2014
01.19

3DS Cube cartridges

A friend sent me a used filament cartridge from his 3DS Cube a while back, as I had heard that they are ‘chipped’ similarly to Stratasys cartridges.

Sure enough, there’s a 1-wire chip on one corner of the cartridge.

Opening the cartridge requires almost destroying it.  The two halves are actually solvent welded together, and inside is a ridiculously small cardboard spool of filament.  One user determined that the printer will only allow 320 grams of filament to be used before declaring the cartridge to be empty.  At $50 per cartridge, this isn’t quite as bad as Stratasys pricing, but it’s still insanely expensive for what is targeted as being a hobbyist machine.

With the Stratasys cartridges at least, the cartridge is sealed with a gasket all the way around the edge where the halves mate, and the interior is packed with desiccant packets.  No such environmental protection exists on the Cube cartridge – there’s an open hole in one side (with a threaded brass insert whose purpose escapes me), and there’s an o-ring on the exit to keep the filament in place (if you accidentally pushed the filament back into the cartridge, you would need to break open the cartridge to fish out the end).

Unlike the Stratasys cartridges, there is no PCB board at all – the tiny 2-wire EEPROM is just a tiny SFN package measuring only 6mm on a side.  Unfortunately, I actually broke it in half when busting open the cartridge, so I can’t actually attempt a read on it.  But at least I verified that it is in fact a Maxim DS28E01 1Kb (that’s kilobit, mind you) 1-wire EEPROM.  Oh, and it’s SHA-1 protected, just as I’ve heard that the Stratasys uPrint cartridge EEPROMs are.  I’ve read that the printer can be tricked into running generic filament by leaving the EEPROM in place and simply telling the machine “that’s okay, continue printing anyway” when it alerts that filament is out.  Newer firmware versions are said to eliminate this workaround but it appears that somebody has managed to break the cartridge encryption.  They created (or at least claim to have) a USB controlled dongle to fake full cartridges so that bulk filament can still be used no matter what the firmware version.  At $167 for the very cheapest version, though, I’d be inclined to just tear out the original electronics and run everything with a RAMPS board if possible.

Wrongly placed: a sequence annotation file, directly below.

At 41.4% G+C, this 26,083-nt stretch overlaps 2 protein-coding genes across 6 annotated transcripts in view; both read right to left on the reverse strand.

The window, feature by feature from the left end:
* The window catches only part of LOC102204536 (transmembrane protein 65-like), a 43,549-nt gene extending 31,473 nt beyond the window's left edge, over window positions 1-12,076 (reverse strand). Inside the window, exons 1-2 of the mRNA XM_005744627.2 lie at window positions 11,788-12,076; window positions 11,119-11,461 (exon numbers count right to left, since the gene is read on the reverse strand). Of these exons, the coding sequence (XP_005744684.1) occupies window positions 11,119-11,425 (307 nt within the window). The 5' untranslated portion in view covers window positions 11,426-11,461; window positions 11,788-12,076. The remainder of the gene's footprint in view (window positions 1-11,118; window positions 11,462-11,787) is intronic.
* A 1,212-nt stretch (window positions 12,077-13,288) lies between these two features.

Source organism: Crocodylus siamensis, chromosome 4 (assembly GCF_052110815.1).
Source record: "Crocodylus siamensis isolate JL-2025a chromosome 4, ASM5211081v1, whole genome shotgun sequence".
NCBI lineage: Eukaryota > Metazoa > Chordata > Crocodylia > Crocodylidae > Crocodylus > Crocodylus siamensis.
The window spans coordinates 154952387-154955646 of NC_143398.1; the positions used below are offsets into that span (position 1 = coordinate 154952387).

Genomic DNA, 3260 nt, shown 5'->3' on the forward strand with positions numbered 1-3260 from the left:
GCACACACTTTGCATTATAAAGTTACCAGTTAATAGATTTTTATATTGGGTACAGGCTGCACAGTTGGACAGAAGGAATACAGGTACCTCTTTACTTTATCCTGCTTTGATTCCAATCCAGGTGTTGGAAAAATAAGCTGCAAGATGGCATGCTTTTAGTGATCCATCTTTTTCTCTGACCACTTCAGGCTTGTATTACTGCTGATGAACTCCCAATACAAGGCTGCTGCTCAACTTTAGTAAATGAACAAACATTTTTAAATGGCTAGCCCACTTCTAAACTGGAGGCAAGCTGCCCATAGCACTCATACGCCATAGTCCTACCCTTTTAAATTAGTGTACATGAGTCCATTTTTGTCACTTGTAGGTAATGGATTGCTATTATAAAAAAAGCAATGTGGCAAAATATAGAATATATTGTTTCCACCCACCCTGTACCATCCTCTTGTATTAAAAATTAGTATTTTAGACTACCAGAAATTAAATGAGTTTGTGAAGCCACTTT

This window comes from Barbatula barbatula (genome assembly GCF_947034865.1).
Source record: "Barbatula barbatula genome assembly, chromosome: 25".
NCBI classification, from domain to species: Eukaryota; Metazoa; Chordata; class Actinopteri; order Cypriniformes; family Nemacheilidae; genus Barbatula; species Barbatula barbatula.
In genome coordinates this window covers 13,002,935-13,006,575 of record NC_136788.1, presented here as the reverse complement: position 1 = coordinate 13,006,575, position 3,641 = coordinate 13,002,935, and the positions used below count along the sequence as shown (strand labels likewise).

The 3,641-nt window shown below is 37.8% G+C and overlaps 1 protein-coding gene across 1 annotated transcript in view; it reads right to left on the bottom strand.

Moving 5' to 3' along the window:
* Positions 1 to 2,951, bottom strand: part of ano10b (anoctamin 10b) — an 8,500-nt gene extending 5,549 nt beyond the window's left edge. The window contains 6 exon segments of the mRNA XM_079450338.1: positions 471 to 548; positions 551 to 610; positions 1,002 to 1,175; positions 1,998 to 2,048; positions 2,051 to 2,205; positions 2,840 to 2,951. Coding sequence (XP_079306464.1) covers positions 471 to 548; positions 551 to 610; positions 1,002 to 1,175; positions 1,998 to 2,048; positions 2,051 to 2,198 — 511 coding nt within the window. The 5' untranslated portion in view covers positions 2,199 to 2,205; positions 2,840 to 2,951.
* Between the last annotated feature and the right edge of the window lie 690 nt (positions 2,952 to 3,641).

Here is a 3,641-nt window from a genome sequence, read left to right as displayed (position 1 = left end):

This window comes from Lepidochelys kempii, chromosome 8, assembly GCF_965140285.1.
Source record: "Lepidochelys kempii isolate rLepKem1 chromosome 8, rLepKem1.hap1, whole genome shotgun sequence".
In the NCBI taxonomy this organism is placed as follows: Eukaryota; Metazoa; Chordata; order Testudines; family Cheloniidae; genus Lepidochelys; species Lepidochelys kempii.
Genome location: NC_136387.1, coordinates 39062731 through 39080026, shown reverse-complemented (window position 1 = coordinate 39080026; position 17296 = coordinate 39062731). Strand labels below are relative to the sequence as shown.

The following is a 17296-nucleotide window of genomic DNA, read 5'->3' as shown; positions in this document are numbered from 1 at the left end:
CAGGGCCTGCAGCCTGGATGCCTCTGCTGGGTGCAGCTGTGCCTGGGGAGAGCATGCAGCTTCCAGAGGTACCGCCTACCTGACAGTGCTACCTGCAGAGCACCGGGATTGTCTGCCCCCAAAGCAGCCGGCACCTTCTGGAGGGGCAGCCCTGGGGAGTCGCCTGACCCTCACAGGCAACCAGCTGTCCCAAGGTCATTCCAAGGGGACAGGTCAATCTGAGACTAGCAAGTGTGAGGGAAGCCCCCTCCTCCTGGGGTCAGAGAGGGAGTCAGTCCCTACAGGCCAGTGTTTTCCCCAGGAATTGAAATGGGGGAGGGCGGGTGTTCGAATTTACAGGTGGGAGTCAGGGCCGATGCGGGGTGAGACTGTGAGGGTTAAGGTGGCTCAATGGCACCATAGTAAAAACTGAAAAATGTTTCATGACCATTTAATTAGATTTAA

2 comments so far

Add Your Comment
  1. So if you are stuck with such a printer (nobody should buy it in the first place. EVER! It sets a bad example.),
    you have to read the eeprom of the full cartrige including signature to later write back that value to an empty cartridge?
    (As long as the printer is offline and doesn’t remember serial numbers of cartridges.)

    • I don’t know specifically how the Cube works, but in the case of Stratasys machines, yes, that’s what needs to be done. However, there’s also an additional step required – each EEPROM also has a unique serial number that the printer remembers. Even if you reprogram a Stratasys cartridge to have the same EEPROM contents as it did when full, you need to make the machine forget that it ever saw that serial number as well before you can re-use the cartridge.

      The DS28E01 EEPROM on the Cube cartridge also has an additional layer of protection available, though I don’t know if it is actually being used. Writes back to the EEPROM can be authenticated by means of a secret key – while this key can be reset, the printer would know that the key had changed (as writes are no longer functioning), and could declare the cartridge to be invalid as a result.